A Stumbling Block for Sport Development – OpEd – Eurasia Review

By Issam Khalidi

The Palestinian sports movement is unique in the modern era because no other people has experienced disaster, displacement or dispersal like the Palestinians. In the years before 1948, this movement was marked by its opposition to Zionism, and in the decades that followed, it sought to emphasize Palestinian national identity, as well as its dispersion due to the dispersion of Palestinians in the Shitat (diaspora).

Edward Said wrote in The Question of Palestine: “Behind every Palestinian there is a great general fact: that he once lived – and not so long ago – in a land which belonged to him, called Palestine, which is no longer his homeland.

The Palestinians led a dignified life in their land. They had their own schools, associations, clubs, sports they practiced and sporting events they organized with their brothers in neighboring Arab countries. In 1948 there were some 65 sports clubs in Palestine; about 55 of them were members of the Palestinian (Arab) Sports Federation PSF which was established in 1931 and re-established in 1944.

Palestinian sport before the Nakba (1948 disaster) reached a reasonable level of growth, especially after the re-establishment of the PSF. Also, the 1930s and 1940s periods generated quite a number of footballers, boxers, wrestlers and weightlifters who competed with their counterparts from Arab countries, especially Egypt which, compared to other Arab countries, had athletic prestige. leading.

During the 1948 war, athletes, coaches and administrators were dispersed. Many have evacuated to the Gaza area and settled there. They have contributed greatly to the growth of the sport. The Palestinian delegation to the Pan Arab Games which began in 1953 was accompanied by Gaza administrators such as Subhi Farah, Zaki Khayyal, Elias Manneh and others.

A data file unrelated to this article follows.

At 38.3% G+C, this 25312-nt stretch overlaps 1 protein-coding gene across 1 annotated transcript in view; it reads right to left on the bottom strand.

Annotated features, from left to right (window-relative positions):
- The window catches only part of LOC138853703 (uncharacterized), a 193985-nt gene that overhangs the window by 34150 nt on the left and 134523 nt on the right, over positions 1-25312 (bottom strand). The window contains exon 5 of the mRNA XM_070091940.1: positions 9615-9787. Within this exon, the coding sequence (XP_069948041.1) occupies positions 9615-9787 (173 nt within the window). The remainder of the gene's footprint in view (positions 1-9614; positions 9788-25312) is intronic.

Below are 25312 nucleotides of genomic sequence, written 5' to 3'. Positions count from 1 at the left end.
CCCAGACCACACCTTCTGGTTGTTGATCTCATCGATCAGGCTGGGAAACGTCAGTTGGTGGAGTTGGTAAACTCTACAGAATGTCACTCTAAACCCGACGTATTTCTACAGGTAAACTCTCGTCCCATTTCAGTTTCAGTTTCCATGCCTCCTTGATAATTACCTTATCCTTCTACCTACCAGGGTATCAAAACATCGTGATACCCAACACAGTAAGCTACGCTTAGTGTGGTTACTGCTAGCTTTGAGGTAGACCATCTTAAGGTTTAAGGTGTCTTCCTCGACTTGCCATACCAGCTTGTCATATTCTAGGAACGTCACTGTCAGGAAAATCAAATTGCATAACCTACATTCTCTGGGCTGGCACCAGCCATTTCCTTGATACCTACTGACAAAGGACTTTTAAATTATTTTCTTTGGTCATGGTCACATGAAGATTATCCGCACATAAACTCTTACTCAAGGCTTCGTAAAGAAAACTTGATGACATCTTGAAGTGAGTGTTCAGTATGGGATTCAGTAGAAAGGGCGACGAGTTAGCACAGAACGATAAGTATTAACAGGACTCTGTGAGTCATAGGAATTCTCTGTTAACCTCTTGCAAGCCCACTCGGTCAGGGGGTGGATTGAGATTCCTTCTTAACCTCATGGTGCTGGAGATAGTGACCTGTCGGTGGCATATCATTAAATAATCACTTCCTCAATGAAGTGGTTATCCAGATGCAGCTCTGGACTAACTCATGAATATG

Additionally, the Palestinians brought their athletic skills and experience with them to Shataat. Sports like football became a symbol of childhood and home in the narrow alleys of the refugee camps, despite the hardships Palestinians faced.

The main obstacle to Palestinian sport has been and still is the absence of an independent state. For any athletic movement to be successful, independence and stability are essential. The Palestinian sports movement was experiencing dispersion and divergence at a time when most movements in the Arab and international world were experiencing stability. The Oslo Accord also has its negative consequences in this respect.

In 1969, the PLO decreed the creation of the Supreme Council for the Protection of Youth in Jordan, then it was transferred to Lebanon. The name was changed in 1974 to Supreme Council of Youth and Sports SCYS. Later, SCYS coordinated with its branches in Syria, Iraq, Kuwait and Saudi Arabia.

In 1974, Palestinians in Syria decided to form the Palestinian Sports Federation to avoid the complexity of coordination. Palestinian sports leaders in Syria probably wanted some autonomy in the management and organization of their sports activities.

The Palestinian sports movement dispersed in several ways: first, its center of gravity shifted from Jaffa to Gaza (1948-1967), to Jordan, to Lebanon, to Damascus, to Tunisia, to Gaza (after the formation of Palestinian Authority), ending in Ramallah. Consequently, the headquarters of this movement has moved eight times in six decades.